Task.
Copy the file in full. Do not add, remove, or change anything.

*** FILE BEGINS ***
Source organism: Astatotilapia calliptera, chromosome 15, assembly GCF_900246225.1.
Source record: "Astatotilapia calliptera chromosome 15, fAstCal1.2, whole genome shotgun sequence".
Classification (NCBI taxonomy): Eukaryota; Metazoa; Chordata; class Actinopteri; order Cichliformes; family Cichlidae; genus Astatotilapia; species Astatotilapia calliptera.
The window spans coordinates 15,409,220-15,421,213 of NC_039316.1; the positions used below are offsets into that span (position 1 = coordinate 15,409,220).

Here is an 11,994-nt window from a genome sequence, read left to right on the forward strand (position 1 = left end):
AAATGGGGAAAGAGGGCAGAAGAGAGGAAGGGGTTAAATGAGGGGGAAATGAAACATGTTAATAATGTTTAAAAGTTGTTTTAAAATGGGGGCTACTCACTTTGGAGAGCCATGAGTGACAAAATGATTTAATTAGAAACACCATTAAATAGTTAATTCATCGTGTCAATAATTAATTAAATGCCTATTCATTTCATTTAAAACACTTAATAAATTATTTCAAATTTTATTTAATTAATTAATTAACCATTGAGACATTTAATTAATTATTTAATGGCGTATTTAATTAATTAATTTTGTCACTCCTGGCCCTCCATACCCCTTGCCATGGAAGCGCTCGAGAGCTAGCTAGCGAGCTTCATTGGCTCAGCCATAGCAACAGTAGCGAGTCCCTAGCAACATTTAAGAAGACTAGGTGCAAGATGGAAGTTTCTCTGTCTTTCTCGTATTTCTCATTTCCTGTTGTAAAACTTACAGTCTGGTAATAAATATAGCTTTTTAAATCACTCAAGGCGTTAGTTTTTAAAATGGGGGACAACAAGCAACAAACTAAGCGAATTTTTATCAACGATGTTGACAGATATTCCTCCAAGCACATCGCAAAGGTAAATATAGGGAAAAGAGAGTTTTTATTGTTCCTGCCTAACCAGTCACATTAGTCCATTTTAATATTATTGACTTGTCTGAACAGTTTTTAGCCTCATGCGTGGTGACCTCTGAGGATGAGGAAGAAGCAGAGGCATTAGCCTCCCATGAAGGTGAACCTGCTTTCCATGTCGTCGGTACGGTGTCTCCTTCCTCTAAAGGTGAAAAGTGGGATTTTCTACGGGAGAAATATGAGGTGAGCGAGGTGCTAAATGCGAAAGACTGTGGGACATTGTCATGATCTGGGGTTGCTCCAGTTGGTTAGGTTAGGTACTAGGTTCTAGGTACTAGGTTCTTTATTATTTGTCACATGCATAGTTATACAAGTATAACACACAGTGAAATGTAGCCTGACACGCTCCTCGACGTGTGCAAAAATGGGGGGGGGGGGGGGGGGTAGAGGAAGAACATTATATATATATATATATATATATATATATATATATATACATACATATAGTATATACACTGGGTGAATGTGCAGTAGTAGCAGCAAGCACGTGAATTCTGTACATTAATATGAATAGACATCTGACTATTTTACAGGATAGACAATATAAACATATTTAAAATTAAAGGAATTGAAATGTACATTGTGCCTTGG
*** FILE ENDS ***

Source organism: Astatotilapia calliptera, chromosome 15, assembly GCF_900246225.1.
Source record: "Astatotilapia calliptera chromosome 15, fAstCal1.2, whole genome shotgun sequence".
Classification (NCBI taxonomy): Eukaryota; Metazoa; Chordata; class Actinopteri; order Cichliformes; family Cichlidae; genus Astatotilapia; species Astatotilapia calliptera.
The window spans coordinates 15,409,220-15,421,213 of NC_039316.1; the positions used below are offsets into that span (position 1 = coordinate 15,409,220).

Here is an 11,994-nt window from a genome sequence, read left to right on the forward strand (position 1 = left end):
AAATGGGGAAAGAGGGCAGAAGAGAGGAAGGGGTTAAATGAGGGGGAAATGAAACATGTTAATAATGTTTAAAAGTTGTTTTAAAATGGGGGCTACTCACTTTGGAGAGCCATGAGTGACAAAATGATTTAATTAGAAACACCATTAAATAGTTAATTCATCGTGTCAATAATTAATTAAATGCCTATTCATTTCATTTAAAACACTTAATAAATTATTTCAAATTTTATTTAATTAATTAATTAACCATTGAGACATTTAATTAATTATTTAATGGCGTATTTAATTAATTAATTTTGTCACTCCTGGCCCTCCATACCCCTTGCCATGGAAGCGCTCGAGAGCTAGCTAGCGAGCTTCATTGGCTCAGCCATAGCAACAGTAGCGAGTCCCTAGCAACATTTAAGAAGACTAGGTGCAAGATGGAAGTTTCTCTGTCTTTCTCGTATTTCTCATTTCCTGTTGTAAAACTTACAGTCTGGTAATAAATATAGCTTTTTAAATCACTCAAGGCGTTAGTTTTTAAAATGGGGGACAACAAGCAACAAACTAAGCGAATTTTTATCAACGATGTTGACAGATATTCCTCCAAGCACATCGCAAAGGTAAATATAGGGAAAAGAGAGTTTTTATTGTTCCTGCCTAACCAGTCACATTAGTCCATTTTAATATTATTGACTTGTCTGAACAGTTTTTAGCCTCATGCGTGGTGACCTCTGAGGATGAGGAAGAAGCAGAGGCATTAGCCTCCCATGAAGGTGAACCTGCTTTCCATGTCGTCGGTACGGTGTCTCCTTCCTCTAAAGGTGAAAAGTGGGATTTTCTACGGGAGAAATATGAGGTGAGCGAGGTGCTAAATGCGAAAGACTGTGGGACATTGTCATGATCTGGGGTTGCTCCAGTTGGTTAGGTTAGGTACTAGGTTCTAGGTACTAGGTTCTTTATTATTTGTCACATGCATAGTTATACAAGTATAACACACAGTGAAATGTAGCCTGACACGCTCCTCGACGTGTGCAAAAATGGGGGGGGGGGGGGGGGGTAGAGGAAGAACATTATATATATATATATATATATATATATATATATATATACATACATATAGTATATACACTGGGTGAATGTGCAGTAGTAGCAGCAAGCACGTGAATTCTGTACATTAATATGAATAGACATCTGACTATTTTACAGGATAGACAATATAAACATATTTAAAATTAAAGGAATTGAAATGTACATTGTGCCTTGG